Langer, E. J. (1975). The illusion of control. Journal of Personality and Social Psychology, 32, 311–328. CrossRef
Laska, E., & Sunshine, A. (1977). Anticipation of analgesia: A placebo effect. Headache, 1, 1–11.
Mendonca, P. J., & Brehm, S. S. (1983). Effects of choice on behavioral treatment of overweight children. Journal of Social and Clinical Psychology, 1, 343–358. CrossRef
Montgomery, G. H., & Kirsch, I. (1996). Mechanisms of placebo pain reduction: An empirical investigation. Psychological Science, 7, 174–176. CrossRef
Moyer, A., & Salovey, P. (1998). Patient participation in treatment decision making and the psychological consequences of breast cancer surgery. Women’s Health: Research on Gender, Behavior, and Policy, 4, 103–116.
Nickerson, R. S. (1998). Confirmation bias: A ubiquitous phenomenon in many guises. Review of General Psychology, 2, 175–220. CrossRef
Presson, P. K., & Benassi, V. A. (1996). Illusion of control: A meta-analytic review. Journal of Social Behavior and Personality, 11, 493–510.
Price, D. D., & Fields, H. L. (1997). The contribution of desire and expectation to placebo analgesia: Implications for new research strategies. In A. Harrington (Ed.), The placebo effect: an interdisciplinary exploration (pp. 93–116). Cambridge, MA: Harvard University Press.
Rief, W., Hofmann, S. G., & Nestoriuc, Y. (2008). The power of expectation—Understanding the placebo and nocebo phenomenon. Social and Personality Psychology Compass, 2, 1624–1637. CrossRef
Rokke, P. D., & Lall, R. (1992). The role of choice in enhancing tolerance to acute pain. Cognitive Therapy and Research, 16, 53–65. CrossRef
Sharot, T., Shiner, T., & Dolan, R. J. (2010). Experience and choice shape expected aversive outcomes. The Journal of Neuroscience, 30, 9209–9215. PubMed
Shelke, A. R., Roscoe, J. A., Morrow, G. R., Colman, L. K., Banerjee, T. K., & Kirshner, J. J. (2008). Effect of a nausea expectancy manipulation on chemotherapy-induced nausea: A University of Rochester cancer center community clinical oncology program study. Journal of Pain and Symptom Management, 35, 381–387. CrossRefPubMed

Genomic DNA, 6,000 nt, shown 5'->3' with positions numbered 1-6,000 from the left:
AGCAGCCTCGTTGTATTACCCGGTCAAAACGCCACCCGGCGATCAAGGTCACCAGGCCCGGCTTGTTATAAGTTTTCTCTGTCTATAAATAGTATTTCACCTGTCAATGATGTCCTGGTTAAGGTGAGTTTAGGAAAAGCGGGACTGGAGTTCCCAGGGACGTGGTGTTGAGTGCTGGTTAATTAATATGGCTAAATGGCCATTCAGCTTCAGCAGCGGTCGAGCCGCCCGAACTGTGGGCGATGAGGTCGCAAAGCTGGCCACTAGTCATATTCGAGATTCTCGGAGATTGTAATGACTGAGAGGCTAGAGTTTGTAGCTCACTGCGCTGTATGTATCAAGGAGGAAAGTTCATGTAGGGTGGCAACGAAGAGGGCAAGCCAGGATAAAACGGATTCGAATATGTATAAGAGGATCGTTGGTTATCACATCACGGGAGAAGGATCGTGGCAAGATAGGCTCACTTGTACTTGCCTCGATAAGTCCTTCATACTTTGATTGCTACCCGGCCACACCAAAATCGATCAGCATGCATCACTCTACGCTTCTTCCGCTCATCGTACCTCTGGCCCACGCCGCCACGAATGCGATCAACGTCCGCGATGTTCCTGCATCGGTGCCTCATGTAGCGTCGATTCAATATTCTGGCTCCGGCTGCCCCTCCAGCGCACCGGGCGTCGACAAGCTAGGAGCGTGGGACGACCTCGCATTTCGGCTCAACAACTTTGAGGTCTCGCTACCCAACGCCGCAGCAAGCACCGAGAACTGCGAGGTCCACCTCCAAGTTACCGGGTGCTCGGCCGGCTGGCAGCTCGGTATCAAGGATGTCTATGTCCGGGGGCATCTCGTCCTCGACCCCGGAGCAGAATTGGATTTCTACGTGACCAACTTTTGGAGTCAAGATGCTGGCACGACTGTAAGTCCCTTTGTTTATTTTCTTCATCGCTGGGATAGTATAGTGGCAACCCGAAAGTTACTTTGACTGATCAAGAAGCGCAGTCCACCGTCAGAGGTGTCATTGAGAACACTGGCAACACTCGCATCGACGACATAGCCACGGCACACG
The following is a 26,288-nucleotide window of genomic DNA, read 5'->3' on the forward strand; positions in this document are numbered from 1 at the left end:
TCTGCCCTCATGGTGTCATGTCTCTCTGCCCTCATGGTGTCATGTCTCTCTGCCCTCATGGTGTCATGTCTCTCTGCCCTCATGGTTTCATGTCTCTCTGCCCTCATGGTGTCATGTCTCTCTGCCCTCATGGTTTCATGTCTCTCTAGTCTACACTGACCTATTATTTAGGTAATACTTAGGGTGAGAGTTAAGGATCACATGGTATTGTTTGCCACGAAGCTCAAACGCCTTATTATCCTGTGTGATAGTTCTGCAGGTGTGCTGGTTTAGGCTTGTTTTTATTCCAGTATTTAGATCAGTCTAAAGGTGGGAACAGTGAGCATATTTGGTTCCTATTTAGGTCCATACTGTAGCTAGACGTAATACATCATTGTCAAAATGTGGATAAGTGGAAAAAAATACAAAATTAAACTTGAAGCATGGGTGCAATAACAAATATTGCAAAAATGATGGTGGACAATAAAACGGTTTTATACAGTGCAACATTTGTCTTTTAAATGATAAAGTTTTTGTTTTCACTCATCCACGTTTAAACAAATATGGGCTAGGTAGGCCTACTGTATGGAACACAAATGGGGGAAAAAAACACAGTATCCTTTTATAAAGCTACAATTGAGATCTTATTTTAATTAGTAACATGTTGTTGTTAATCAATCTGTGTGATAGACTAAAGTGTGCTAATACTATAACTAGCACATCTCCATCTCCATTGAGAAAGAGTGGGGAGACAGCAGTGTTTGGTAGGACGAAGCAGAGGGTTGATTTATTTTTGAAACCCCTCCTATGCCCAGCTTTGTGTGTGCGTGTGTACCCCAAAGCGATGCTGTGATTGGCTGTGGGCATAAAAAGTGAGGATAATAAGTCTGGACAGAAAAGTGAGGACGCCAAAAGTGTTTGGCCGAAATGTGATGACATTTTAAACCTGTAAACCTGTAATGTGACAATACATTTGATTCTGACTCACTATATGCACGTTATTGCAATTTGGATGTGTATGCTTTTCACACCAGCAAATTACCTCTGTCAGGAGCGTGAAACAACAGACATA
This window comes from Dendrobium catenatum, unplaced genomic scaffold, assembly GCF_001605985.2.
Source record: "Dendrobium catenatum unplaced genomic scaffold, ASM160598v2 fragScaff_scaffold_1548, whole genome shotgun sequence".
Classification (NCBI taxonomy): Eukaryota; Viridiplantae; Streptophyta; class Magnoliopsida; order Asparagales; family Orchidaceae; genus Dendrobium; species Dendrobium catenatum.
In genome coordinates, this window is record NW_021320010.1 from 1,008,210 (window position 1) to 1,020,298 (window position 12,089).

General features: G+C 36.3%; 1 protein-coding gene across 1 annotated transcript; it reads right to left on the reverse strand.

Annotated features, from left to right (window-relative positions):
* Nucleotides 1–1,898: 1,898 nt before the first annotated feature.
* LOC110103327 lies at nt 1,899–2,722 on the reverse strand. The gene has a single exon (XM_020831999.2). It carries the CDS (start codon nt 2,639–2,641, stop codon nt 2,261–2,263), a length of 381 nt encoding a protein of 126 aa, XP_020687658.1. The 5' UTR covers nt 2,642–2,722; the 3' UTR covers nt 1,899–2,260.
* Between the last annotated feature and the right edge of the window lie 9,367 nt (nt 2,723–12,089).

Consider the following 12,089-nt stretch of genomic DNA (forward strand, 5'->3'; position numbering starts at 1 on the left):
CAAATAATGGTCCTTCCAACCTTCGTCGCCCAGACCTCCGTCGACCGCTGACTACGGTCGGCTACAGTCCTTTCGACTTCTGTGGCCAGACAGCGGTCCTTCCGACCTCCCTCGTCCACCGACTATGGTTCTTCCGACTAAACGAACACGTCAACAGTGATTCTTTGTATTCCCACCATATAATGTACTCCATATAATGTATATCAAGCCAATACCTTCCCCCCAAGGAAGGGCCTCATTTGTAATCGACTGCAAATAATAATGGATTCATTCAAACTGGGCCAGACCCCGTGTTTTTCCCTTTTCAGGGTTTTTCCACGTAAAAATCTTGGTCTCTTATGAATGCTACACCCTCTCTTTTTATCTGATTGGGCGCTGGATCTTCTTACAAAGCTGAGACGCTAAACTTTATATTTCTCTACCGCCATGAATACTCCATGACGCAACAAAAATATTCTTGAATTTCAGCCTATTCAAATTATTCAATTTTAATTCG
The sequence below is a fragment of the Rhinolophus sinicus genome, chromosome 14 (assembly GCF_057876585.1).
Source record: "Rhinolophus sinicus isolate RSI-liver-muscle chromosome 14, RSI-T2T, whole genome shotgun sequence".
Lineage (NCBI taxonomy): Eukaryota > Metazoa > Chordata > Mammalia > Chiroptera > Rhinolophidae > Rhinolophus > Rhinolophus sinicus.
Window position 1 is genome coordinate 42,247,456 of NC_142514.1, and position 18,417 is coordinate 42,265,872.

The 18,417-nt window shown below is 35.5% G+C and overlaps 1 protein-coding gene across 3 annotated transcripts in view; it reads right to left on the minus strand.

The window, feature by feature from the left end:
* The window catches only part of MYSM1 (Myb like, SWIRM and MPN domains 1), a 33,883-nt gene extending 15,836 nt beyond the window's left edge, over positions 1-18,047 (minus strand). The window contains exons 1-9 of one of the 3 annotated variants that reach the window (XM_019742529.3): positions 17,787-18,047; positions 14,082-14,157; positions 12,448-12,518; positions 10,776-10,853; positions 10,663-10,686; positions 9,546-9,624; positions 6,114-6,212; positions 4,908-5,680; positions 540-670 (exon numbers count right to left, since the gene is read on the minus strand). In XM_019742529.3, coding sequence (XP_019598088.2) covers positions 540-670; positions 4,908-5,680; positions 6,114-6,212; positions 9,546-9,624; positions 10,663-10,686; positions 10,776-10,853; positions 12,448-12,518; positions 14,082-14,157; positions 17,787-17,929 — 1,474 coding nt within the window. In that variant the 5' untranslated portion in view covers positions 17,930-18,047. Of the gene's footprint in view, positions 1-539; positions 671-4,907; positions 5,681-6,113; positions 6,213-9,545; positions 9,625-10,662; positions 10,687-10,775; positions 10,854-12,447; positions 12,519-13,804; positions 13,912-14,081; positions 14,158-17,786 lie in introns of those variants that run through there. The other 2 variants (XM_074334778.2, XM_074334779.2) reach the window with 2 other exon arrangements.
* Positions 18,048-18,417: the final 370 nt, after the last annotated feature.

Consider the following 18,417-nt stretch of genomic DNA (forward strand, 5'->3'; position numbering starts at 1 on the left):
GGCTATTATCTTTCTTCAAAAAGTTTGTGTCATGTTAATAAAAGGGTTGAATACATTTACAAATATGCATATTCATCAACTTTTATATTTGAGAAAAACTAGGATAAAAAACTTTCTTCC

Smith, S. M., Fabrigar, L. R., & Norris, M. E. (2008). Reflecting on six decades of selective exposure research: Progress, challenges, and opportunities. Social and Personality Psychology Compass, 2, 464–493. CrossRef
Sobel, M. E. (1982). Asymptotic intervals for indirect effects in structural equations models. In S. Leinhart (Ed.), Sociological methodology (pp. 290–312). San Francisco, CA: Jossey-Bass.
Stewart, M., Brown, J. B., Weston, W. W., McWhinney, I. R., McWilliam, C. L., & Freeman, T. R. (2003). Patient-centered medicine: transforming the clinical method (2nd ed.). Abingdon, UK: Radcliffe Medical Press Ltd.
Vohs, K. D., Baumeister, R. F., Schmeichel, B. J., Twenge, J. M., Nelson, N. M., & Tice, D. M. (2008). Making choices impairs subsequent self-control: A limited-resource account of decision making, self-regulation, and active initiative. Journal of Personality and Social Psychology, 94, 883–898. CrossRefPubMed
Worthington, E. L. (1978). The effects of imagery content, choice of imagery content, and self-verbalization on the self-control of pain. Cognitive therapy and Research, 2, 225–240. CrossRef
- Choice and placebo expectation effects in the context of pain analgesia
Jason P. Rose
Andrew L. Geers
Heather M. Rasinski
Stephanie L. Fowler
- Springer US